frequently took ethnographic photographs while socialising. For me, these photographs are
ethnographic because I was interested in people's visual self-representation. And I usually
photographed informants on their request."
Pink was interested in how people like to represent themselves. As her participants requested
her to take pictures of them, she learned about how people wanted to be seen and represented
(Refer Slide Time: 4:54)
Their instructions to her on how to photograph them, and the photographs themselves,
became important ethnographic records. And for her participants, these photographs became
precious memories. The process of taking the pictures and sharing them helped Pink build
comfort and familiarity with her participants.
(Refer Slide Time: 5:24)
Important as it is for us to gain access to participants, it is just as important to know our
boundaries. Access for our research should not come at the cost of their comfort. Sometimes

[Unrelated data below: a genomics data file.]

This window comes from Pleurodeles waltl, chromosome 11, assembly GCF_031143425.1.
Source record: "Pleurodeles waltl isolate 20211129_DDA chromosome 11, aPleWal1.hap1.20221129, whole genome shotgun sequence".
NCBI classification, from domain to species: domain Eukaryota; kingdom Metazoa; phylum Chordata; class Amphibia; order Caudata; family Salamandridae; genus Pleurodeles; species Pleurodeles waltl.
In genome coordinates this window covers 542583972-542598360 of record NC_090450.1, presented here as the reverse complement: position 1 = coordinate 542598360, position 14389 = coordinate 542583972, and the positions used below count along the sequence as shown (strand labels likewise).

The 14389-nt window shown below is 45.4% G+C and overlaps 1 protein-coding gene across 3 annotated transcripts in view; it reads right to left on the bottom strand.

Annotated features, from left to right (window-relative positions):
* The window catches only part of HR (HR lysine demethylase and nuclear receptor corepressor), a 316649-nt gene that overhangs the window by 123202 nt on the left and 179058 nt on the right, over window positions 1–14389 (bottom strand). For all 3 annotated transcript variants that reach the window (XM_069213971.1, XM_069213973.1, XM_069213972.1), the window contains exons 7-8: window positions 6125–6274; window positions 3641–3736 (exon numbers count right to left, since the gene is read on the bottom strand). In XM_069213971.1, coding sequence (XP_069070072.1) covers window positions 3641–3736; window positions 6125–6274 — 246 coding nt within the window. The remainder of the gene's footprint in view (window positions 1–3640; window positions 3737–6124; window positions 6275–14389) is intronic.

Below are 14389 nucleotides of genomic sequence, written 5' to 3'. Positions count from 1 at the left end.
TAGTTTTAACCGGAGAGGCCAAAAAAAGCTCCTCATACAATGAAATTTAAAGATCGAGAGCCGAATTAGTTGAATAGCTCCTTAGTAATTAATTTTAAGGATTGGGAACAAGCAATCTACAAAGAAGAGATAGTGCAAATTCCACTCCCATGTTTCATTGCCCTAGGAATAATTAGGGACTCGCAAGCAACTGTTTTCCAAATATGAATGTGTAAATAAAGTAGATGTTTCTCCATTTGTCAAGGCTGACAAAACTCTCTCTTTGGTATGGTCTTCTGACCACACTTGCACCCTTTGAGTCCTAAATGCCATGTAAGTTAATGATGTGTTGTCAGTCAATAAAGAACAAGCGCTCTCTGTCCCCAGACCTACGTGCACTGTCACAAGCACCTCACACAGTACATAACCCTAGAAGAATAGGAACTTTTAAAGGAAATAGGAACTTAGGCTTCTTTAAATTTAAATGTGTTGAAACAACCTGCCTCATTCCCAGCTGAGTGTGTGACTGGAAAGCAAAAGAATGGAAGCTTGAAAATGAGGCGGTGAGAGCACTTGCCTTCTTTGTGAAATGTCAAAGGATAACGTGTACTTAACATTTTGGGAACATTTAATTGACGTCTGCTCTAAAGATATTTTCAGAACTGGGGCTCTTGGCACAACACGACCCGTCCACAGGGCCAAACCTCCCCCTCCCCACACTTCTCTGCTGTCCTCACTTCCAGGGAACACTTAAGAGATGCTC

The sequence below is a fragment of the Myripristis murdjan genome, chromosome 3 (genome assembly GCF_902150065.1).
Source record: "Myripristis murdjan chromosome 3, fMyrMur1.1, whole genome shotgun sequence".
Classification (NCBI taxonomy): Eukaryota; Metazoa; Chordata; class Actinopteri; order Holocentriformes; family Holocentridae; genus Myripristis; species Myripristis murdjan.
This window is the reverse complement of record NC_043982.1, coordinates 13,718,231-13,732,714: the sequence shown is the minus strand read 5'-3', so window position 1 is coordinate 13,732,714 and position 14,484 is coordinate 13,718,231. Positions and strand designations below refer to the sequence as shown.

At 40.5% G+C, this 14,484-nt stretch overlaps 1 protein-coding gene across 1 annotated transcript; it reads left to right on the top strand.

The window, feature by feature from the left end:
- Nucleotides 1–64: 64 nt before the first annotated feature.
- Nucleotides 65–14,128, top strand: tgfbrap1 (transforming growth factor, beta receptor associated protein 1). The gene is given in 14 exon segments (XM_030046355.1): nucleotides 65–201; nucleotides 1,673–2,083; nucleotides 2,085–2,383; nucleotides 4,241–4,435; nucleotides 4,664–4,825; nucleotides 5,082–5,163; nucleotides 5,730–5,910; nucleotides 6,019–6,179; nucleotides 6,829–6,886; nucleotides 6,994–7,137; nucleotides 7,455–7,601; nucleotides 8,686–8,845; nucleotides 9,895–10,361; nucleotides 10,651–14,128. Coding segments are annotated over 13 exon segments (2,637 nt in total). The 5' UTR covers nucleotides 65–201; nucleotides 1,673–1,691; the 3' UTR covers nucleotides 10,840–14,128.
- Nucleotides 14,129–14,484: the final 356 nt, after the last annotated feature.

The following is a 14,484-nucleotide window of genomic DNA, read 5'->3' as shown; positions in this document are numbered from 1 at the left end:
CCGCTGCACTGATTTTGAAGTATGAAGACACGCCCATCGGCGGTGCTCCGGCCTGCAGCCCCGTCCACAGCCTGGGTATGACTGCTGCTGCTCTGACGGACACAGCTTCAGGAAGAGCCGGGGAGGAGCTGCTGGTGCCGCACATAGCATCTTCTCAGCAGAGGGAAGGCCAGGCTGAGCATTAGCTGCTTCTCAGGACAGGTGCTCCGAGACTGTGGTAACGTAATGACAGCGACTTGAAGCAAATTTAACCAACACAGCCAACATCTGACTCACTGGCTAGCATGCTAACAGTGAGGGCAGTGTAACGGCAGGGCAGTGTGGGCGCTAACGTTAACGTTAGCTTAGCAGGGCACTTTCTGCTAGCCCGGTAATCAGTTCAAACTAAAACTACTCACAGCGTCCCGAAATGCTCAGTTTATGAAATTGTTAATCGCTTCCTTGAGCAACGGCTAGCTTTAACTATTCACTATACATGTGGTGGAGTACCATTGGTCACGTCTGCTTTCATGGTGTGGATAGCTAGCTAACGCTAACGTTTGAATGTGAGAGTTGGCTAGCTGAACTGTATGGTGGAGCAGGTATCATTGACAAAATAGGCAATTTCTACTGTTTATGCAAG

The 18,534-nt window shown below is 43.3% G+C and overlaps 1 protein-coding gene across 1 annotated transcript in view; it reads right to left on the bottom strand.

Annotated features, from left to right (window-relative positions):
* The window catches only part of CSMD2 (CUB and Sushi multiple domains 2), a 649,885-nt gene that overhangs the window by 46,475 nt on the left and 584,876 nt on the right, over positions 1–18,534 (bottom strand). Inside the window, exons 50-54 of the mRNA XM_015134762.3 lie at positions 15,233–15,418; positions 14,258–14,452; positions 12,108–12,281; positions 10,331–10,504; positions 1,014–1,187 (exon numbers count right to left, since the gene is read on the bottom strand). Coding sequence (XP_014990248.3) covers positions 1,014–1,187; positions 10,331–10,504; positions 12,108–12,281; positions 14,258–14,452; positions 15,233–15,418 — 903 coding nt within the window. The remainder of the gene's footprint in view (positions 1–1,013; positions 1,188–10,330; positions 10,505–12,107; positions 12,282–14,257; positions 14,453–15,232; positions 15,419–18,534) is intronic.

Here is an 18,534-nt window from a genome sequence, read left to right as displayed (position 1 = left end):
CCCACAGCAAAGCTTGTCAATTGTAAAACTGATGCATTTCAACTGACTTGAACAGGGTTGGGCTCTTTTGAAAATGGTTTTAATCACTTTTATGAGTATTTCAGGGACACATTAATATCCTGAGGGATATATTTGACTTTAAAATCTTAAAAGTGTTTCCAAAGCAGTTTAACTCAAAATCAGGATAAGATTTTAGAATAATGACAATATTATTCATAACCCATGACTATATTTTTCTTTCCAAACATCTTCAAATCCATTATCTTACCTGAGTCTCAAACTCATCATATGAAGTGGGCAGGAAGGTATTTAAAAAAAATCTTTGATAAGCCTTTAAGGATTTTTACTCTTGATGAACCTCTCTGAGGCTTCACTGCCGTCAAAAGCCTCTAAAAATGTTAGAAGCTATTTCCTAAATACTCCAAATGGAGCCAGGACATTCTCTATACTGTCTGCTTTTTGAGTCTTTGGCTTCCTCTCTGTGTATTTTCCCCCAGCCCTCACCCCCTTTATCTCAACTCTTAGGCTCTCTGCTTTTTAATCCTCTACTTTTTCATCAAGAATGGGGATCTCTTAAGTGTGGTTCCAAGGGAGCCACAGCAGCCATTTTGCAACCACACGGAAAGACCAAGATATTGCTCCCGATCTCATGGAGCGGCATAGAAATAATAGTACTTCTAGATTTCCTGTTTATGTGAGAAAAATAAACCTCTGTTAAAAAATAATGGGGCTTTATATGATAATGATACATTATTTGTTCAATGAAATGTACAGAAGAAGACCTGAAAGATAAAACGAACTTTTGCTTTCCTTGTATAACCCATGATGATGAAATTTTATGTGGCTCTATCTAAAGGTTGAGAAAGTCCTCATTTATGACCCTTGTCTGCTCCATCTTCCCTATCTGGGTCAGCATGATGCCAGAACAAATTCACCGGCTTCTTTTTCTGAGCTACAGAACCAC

people simply do not want to let us in, with or without rational reasons, just like sometimes,
we do not want to have certain conversations or meet with certain people. We need to
understand and respect this.
The process that we have been discussing so far, of building relationships with participants is
an important aspect of fieldwork. It is sometimes referred to as 'building rapport'. It is a
crucial part of immersion, which is what we will discuss in our next section.
(Refer Slide Time: 6:04)
For those of you who want to explore this process some more, we have some readings for
you. And a quiz to help you reflect and revise.
In our last section, we discussed what role we might play in the world of our participants.
While we discussed taking on the role of the professional researcher, one need not stick to
that throughout fieldwork. Sometimes by just being a researcher, we serve little purpose in
the lives of our participants and their community. Thus, researchers often choose to engage in